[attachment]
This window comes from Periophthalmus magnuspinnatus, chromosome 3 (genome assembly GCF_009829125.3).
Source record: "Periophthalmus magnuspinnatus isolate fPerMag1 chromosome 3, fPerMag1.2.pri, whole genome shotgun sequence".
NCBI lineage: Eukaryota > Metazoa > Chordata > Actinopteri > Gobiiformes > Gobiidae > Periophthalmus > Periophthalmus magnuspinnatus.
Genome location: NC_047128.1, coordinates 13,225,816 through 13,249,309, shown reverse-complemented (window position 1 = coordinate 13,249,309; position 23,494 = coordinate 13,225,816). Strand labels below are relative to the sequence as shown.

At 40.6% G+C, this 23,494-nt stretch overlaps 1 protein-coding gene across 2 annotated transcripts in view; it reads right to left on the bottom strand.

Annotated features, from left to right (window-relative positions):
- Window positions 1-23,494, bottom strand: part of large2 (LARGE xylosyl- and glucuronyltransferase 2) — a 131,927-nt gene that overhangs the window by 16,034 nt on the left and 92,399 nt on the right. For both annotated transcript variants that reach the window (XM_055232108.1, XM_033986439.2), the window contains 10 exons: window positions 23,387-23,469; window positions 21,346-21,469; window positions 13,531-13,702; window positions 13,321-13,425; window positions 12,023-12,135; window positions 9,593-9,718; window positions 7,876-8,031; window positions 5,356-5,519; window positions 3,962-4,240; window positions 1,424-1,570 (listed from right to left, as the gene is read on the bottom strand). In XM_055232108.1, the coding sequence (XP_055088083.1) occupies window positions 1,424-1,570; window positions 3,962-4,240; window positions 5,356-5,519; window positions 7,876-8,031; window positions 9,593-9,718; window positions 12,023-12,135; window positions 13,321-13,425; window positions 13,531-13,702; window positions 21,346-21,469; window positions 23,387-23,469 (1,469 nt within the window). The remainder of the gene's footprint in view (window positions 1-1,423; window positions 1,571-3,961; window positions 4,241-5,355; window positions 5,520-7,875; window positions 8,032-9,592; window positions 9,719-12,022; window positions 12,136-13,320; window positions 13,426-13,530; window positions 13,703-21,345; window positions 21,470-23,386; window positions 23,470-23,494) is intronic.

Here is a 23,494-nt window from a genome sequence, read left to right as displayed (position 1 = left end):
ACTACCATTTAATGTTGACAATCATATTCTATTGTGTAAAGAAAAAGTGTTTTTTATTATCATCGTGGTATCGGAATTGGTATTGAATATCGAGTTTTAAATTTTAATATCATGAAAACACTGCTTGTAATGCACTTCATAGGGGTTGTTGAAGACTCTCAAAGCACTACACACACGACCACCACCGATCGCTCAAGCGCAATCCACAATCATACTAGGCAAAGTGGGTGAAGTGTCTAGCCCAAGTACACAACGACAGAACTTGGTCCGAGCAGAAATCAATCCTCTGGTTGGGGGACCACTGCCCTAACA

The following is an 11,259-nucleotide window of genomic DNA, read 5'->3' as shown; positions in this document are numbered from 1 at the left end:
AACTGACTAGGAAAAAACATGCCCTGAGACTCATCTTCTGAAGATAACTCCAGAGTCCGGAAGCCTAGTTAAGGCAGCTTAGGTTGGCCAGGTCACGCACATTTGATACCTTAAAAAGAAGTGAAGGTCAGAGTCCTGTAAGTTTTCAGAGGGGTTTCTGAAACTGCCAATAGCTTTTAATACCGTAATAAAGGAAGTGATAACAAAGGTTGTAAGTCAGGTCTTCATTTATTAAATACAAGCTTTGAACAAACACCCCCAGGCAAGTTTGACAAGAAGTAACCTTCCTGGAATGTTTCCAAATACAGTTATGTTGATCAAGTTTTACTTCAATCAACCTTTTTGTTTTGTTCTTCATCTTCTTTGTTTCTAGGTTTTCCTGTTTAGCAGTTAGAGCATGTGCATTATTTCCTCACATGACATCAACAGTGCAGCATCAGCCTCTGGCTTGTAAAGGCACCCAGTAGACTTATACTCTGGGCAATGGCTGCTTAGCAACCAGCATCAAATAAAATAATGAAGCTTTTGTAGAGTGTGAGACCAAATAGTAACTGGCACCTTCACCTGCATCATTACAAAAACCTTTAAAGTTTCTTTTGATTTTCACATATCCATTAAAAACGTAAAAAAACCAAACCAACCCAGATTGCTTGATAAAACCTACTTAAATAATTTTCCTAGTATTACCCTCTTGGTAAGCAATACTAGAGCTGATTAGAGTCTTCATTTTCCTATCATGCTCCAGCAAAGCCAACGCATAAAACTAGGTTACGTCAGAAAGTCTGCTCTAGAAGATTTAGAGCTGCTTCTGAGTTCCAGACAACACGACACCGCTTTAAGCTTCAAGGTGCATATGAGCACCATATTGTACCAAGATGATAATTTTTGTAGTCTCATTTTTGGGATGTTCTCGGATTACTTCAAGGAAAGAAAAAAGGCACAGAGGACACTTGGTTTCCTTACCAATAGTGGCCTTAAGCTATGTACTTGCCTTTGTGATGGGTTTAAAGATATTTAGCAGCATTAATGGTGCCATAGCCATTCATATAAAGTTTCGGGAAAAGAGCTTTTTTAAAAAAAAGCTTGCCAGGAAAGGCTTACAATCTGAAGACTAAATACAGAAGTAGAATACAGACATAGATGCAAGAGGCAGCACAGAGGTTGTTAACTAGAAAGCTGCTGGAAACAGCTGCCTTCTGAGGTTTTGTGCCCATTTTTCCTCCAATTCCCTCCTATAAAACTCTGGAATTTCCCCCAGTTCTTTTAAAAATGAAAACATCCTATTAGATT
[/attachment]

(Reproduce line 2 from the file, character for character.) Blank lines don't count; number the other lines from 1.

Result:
Source record: "Periophthalmus magnuspinnatus isolate fPerMag1 chromosome 3, fPerMag1.2.pri, whole genome shotgun sequence".